Industry’s First Large Rectangular Cask for Reactor-Related Waste Passes Successive 30 Foot “Free Drop” Tests Without Any Breach of Its Containment Boundary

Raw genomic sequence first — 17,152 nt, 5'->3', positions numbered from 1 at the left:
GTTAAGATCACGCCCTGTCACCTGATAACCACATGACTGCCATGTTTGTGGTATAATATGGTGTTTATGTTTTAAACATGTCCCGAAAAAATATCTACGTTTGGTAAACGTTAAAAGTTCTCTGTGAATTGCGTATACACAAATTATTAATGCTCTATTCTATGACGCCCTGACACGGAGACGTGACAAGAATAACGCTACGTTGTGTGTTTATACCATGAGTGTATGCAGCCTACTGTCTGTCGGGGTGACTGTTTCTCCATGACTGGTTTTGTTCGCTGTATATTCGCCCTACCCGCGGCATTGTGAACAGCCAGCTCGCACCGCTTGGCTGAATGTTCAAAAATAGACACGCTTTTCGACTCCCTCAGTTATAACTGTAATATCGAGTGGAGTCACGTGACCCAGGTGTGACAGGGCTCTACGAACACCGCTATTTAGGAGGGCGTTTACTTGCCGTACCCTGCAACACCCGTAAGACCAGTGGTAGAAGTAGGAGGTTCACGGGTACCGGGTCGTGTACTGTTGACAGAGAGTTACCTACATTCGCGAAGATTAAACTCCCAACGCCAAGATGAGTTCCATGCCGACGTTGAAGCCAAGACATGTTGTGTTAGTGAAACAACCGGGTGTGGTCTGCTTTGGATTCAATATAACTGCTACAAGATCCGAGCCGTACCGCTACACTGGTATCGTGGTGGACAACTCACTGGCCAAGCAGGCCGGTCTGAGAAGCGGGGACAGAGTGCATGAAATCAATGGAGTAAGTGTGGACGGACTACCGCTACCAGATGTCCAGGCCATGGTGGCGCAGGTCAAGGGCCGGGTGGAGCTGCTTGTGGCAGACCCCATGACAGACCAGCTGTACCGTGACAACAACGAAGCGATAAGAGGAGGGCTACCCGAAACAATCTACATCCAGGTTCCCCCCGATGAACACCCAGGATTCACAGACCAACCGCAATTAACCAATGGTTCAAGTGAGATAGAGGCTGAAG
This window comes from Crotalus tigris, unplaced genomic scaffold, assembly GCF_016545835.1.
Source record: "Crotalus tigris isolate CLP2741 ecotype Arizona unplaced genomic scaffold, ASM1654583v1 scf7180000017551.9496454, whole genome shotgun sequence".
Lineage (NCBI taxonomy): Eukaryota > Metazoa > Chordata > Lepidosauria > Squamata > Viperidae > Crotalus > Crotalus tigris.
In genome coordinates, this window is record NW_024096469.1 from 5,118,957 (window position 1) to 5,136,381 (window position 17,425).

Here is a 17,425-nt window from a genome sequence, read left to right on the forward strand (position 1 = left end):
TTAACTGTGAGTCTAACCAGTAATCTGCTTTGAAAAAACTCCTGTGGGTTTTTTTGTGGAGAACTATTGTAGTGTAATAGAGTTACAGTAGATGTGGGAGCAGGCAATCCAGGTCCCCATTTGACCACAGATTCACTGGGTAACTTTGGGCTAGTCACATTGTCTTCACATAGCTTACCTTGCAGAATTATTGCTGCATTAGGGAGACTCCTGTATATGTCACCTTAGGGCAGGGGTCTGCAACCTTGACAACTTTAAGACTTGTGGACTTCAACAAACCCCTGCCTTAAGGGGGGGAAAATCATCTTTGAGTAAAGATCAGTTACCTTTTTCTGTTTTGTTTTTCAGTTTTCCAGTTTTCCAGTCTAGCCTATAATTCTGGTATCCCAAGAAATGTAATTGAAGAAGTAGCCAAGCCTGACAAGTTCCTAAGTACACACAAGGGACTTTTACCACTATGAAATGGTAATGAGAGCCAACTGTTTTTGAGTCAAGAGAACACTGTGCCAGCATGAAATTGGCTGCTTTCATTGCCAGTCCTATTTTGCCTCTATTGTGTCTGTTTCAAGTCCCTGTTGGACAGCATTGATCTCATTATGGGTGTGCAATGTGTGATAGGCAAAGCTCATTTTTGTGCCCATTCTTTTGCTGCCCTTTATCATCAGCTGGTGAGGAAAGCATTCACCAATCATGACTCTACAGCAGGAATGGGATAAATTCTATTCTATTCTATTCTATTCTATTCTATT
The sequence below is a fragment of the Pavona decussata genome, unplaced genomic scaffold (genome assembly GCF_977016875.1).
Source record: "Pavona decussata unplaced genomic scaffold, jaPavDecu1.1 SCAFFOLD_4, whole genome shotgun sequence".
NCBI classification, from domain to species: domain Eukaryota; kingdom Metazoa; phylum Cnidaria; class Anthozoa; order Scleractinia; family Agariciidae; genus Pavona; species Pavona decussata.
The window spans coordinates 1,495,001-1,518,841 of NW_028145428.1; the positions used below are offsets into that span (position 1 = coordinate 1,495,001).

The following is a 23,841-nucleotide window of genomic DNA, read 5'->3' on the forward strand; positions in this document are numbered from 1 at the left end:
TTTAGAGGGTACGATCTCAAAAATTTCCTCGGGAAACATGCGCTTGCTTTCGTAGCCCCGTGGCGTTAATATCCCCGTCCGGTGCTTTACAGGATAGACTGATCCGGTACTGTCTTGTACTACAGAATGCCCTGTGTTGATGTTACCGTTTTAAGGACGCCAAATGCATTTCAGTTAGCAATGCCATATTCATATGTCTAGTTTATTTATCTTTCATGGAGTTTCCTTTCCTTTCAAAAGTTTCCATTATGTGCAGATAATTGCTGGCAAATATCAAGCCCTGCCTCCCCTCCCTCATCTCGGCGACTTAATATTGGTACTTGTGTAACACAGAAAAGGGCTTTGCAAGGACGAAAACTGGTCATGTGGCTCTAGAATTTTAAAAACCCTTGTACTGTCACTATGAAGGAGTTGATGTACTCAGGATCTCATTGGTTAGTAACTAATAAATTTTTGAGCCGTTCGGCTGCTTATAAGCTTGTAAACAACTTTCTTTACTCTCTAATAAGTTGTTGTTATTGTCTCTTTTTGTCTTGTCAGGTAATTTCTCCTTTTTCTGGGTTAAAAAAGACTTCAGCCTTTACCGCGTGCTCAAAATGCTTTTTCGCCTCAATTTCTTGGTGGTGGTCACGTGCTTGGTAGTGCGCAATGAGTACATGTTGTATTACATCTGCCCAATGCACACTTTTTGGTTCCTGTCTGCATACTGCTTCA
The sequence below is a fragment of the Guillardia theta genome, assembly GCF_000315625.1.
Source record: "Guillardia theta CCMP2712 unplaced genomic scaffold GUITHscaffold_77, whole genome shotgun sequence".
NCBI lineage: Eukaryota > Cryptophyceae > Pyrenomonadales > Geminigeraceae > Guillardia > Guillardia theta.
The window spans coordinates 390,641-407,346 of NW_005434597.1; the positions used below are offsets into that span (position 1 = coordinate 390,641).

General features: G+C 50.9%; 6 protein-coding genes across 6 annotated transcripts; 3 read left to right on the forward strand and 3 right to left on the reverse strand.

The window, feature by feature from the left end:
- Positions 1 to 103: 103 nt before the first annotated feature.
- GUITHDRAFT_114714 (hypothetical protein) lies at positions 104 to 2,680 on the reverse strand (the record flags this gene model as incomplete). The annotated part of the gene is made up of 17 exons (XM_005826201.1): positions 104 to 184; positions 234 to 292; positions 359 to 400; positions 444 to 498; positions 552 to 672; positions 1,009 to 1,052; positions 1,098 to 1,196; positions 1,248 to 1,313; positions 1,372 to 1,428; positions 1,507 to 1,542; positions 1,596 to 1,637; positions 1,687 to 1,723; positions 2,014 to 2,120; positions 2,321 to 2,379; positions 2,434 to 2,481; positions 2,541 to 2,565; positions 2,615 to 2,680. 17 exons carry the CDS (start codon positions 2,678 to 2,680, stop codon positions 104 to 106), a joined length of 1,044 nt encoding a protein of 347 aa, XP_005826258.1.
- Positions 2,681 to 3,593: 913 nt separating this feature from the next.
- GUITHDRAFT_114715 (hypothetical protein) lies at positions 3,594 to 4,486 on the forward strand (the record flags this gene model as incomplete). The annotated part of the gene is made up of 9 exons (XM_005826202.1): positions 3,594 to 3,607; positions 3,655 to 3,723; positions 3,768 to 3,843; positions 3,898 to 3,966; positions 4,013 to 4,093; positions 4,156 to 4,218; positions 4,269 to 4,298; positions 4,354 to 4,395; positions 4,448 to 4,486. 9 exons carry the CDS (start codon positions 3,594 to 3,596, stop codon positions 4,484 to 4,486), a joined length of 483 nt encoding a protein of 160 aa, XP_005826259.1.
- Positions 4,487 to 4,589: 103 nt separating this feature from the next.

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To earn the USNRC (or IAEA’s) certification, a transport cask must pass a series of “free drop” tests, in which a scaled replica of the loaded cask is required to be shown to maintain its radiation blockage capability substantially unimpaired, if dropped from a 30 foot elevation onto “an essentially unyielding surface.” Under the USNRC and international regulations, the cask’s orientation at impact with the target is required to be selected so as to induce maximum damage to the cask. For the HI-STAR ATB-1T cask (or HI-STAR 330), introduced to our readers in issue HH 30.16, the “free drop” tests were a particularly daunting challenge because, in contrast to a fuel-bearing transport cask which is cylindrical, HI-STAR ATB-1T has a large rectangular footprint (12 feet x 5.9 feet) with several corners, facets and edges that render it vulnerable to a crushing impact loading. Further, whereas cylindrical fuel transport casks are always outfitted with impact limiters, the HI-STAR ATB-1T cask (weighing 120 tons with its payload) has no impact limiter to cushion its impact upon its collision with the target. To minimize crew dose during loading and unloading evolutions, the HI-STAR ATB-1T cask is also equipped with an innovative quick connect/disconnect controlled cask locking system (CLS) in lieu of a conventional bolted lid.